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Kaillie Humphries

Kaillie Humphries (née Simundson), bobsledder (born 4 September 1985 in Calgary, AB). Kaillie Humphries is the most decorated Canadian bobsledder in Olympic history. She became the first Canadian woman to pilot a Canadian bobsled team to victory at an Olympic Winter Games, winning a gold medal with Heather Moyse in the two-woman bobsled at the 2010 Olympic Winter Games. At the 2014 Olympic Winter Games, Humphries and Moyse won gold again. They became the first women’s bobsled team ever to successfully defend an Olympic title. Humphries won bronze at the 2018 Olympic Winter Games. She has also won two world championships and four World Cup titles. She is the first Canadian female bobsled driver to win the World Championship, and one of the first two women to compete in international four-man bobsleigh competition. She won the Lou Marsh Trophy in 2014 as Canada’s athlete of the year.

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Bianca Andreescu

Bianca Vanessa Andreescu, tennis player (born 16 June 2000 in Mississauga, Ontario). Romanian Canadian tennis player Bianca Andreescu won 19 junior singles titles and 13 junior doubles tournaments between 2012 and 2017, when she turned professional. In August 2019, she became the first Canadian since Faye Urban in 1969 to win the Rogers Cup. Andreescu then won the US Open in September 2019, making her the first Canadian singles tennis player to win a grand slam title. In 2019, she received the Bobbie Rosenfeld Award as Canada’s female athlete of the year and became the first tennis player to win the Lou Marsh Trophy as Canada’s athlete of the year.

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Muskeg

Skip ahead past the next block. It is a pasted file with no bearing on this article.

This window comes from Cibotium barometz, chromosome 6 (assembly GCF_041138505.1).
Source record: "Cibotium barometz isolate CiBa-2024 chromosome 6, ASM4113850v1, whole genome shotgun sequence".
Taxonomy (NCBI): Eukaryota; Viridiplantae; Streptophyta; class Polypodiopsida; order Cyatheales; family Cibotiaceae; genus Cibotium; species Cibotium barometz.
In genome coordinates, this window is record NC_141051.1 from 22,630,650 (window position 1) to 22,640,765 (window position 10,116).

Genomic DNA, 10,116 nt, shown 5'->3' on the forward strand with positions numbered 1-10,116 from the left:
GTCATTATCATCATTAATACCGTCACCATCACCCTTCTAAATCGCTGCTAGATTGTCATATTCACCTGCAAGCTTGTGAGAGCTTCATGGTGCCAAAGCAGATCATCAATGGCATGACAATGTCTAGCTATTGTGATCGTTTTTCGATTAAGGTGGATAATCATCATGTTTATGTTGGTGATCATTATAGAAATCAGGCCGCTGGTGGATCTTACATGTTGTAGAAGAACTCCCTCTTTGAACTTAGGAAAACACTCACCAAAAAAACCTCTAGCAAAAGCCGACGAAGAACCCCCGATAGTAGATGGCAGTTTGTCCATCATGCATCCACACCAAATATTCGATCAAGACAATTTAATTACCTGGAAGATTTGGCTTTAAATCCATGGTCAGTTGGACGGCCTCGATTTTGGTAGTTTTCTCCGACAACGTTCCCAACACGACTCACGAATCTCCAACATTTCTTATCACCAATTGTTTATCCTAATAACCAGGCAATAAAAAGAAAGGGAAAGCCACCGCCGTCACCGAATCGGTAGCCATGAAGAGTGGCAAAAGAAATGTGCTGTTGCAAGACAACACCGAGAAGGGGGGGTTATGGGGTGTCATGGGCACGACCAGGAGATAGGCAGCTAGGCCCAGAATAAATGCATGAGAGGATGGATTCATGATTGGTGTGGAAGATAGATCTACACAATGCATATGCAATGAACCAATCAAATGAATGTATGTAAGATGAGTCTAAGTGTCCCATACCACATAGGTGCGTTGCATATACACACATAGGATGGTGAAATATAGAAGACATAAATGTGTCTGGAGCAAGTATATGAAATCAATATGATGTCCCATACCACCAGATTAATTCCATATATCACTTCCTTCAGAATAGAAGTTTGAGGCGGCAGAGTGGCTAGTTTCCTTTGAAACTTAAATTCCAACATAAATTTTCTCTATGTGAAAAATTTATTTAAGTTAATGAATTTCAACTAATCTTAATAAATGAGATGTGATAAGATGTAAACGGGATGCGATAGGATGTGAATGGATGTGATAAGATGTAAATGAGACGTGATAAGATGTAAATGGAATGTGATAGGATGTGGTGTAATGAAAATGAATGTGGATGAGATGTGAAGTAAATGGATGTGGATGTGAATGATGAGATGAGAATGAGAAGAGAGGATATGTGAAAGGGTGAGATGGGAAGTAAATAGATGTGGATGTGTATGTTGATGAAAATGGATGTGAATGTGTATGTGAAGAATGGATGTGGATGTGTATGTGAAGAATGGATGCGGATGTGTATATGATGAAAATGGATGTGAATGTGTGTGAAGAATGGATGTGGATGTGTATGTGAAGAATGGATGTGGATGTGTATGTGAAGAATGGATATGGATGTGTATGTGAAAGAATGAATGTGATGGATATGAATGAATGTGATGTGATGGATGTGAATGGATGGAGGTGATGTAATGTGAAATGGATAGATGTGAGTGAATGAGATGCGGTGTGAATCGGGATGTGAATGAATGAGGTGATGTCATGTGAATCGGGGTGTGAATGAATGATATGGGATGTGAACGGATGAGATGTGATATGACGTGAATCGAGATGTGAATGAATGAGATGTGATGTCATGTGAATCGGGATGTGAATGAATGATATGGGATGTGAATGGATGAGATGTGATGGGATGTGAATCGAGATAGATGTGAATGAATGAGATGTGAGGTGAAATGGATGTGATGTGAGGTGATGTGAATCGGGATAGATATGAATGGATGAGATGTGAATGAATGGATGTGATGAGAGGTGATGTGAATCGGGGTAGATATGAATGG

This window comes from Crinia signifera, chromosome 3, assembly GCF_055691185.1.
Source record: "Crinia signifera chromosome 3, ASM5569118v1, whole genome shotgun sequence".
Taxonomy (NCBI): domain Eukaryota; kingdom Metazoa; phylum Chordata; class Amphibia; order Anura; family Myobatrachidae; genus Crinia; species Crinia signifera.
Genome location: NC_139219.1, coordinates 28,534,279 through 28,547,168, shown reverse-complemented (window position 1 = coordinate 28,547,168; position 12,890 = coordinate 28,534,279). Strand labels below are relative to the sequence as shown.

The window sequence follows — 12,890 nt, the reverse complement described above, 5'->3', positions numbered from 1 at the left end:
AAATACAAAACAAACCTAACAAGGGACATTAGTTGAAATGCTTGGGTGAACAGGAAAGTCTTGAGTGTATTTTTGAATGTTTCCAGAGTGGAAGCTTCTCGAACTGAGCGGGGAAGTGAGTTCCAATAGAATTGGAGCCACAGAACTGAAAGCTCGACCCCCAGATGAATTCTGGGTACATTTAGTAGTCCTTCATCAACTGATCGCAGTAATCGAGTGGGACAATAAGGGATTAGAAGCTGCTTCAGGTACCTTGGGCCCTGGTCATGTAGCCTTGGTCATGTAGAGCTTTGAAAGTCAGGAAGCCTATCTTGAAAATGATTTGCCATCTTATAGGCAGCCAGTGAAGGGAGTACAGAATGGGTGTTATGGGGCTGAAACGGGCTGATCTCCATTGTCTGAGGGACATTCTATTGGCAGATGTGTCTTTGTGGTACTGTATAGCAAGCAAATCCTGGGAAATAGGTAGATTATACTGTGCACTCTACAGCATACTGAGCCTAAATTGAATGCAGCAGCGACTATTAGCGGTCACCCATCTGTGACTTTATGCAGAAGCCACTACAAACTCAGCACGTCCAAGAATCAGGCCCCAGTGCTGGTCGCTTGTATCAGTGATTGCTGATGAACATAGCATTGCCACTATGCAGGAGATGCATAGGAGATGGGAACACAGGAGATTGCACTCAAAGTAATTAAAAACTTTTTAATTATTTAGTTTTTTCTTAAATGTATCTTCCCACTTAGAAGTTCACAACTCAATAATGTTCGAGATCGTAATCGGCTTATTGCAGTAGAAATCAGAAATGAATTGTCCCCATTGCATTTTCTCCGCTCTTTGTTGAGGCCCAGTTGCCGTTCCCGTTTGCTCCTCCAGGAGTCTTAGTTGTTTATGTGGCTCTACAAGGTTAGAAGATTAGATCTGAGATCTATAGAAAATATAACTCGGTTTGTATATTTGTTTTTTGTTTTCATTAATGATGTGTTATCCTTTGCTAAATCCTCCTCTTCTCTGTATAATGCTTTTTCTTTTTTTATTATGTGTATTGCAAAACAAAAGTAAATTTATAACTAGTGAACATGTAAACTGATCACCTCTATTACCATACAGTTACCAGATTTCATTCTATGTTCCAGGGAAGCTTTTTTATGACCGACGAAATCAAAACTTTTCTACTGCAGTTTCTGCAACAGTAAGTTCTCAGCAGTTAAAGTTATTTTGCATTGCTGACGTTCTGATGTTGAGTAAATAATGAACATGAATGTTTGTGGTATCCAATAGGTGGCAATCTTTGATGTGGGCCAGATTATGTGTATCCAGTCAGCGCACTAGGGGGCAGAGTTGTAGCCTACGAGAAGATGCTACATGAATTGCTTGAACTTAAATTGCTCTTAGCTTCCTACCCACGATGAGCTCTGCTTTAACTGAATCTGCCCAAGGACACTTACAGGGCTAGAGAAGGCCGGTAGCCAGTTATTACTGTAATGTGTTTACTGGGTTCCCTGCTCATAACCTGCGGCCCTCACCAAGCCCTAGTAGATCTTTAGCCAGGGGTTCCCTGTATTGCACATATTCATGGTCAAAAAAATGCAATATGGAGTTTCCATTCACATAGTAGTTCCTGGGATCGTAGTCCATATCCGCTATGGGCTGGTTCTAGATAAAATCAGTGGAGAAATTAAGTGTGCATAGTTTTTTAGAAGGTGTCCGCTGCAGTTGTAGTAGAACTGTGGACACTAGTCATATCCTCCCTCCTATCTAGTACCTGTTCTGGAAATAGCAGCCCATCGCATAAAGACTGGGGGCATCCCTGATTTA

Muskeg (from Cree maskek and Ojibwe mashkiig, meaning “grassy bog”) is a type of northern landscape characterized by a wet environment, vegetation and peat deposits. Chiefly used in North America, the term muskeg escapes precise scientific definition. It encompasses various types of wetlands found in the boreal zone, including bogs, fens, swamps and mires. In Canada, muskeg and other peatlands cover up to 1.2 million km2, or 12 per cent of the country’s surface.

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Penny Oleksiak

Penelope “Penny” Oleksiak, swimmer (born 13 June 2000 in Scarborough, ON). Swimmer Penny Oleksiak is Canada’s most decorated Olympian, with seven medals overall. She also holds the record as the youngest Canadian to win Olympic gold (16 years and 59 days). In 2016, she became the first Canadian athlete to win four medals at a single Olympic Summer Games: gold in the 100 m freestyle; silver in the 100 m butterfly; bronze in the women’s 4x100 m freestyle relay; and bronze in the women’s 4x200 m freestyle relay. Oleksiak won three medals at the Tokyo Games in 2021: silver in the women’s 4x100 m freestyle relay; bronze in the women’s 200 m freestyle; and bronze in the women’s 4x100 m medley relay. She received the Lou Marsh Trophy and the Bobbie Rosenfeld Award in 2016.

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Christine Sinclair

Christine Sinclair, OC, soccer player (born 12 June 1983 in Burnaby, BC). Soccer player Christine Sinclair has been named Canadian Player of the Year 14 times. She has scored more international goals (187) and more Olympic goals (12) than any other player in the world. After twice being named the top women’s college soccer player in the United Sates and winning two NCAA championships, Sinclair led the Canadian women’s team to three World Cups (2011, 2015, 2019) and four Olympic Summer Games (Beijing 2008, London 2012, Rio 2016, Tokyo 2020). The team won back-to-back Olympic bronze medals in 2012 and 2016 before winning gold in Tokyo. Sinclair received the Bobbie Rosenfeld Award as Canada’s female athlete of the year in 2012 and 2020 and was named Canada Soccer Player of the Decade in 2019. The first soccer player to win the Lou Marsh Trophy as Canada’s athlete of the year, she has been inducted into Canada’s Walk of Fame and is an Officer of the Order of Canada.

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Jackie Barrett

John Robert “Jackie” Barrett, powerlifter, swimmer (born 25 April 1974 in Halifax, NS). Jackie Barrett is Canada’s most successful Special Olympics athlete. He won 22 gold medals at the Special Olympics Canada Games (20 in powerlifting, two in swimming) and 13 gold medals at the Special Olympics World Games. In 2015, the autistic Barrett broke three Special Olympics World Summer Games records. As a result, he became the first Special Olympian to be nominated for the Lou Marsh Trophy as Canada’s athlete of the year. He is also the first Special Olympian to be inducted into the Nova Scotia Sports Hall of Fame and Canada’s Sports Hall of Fame.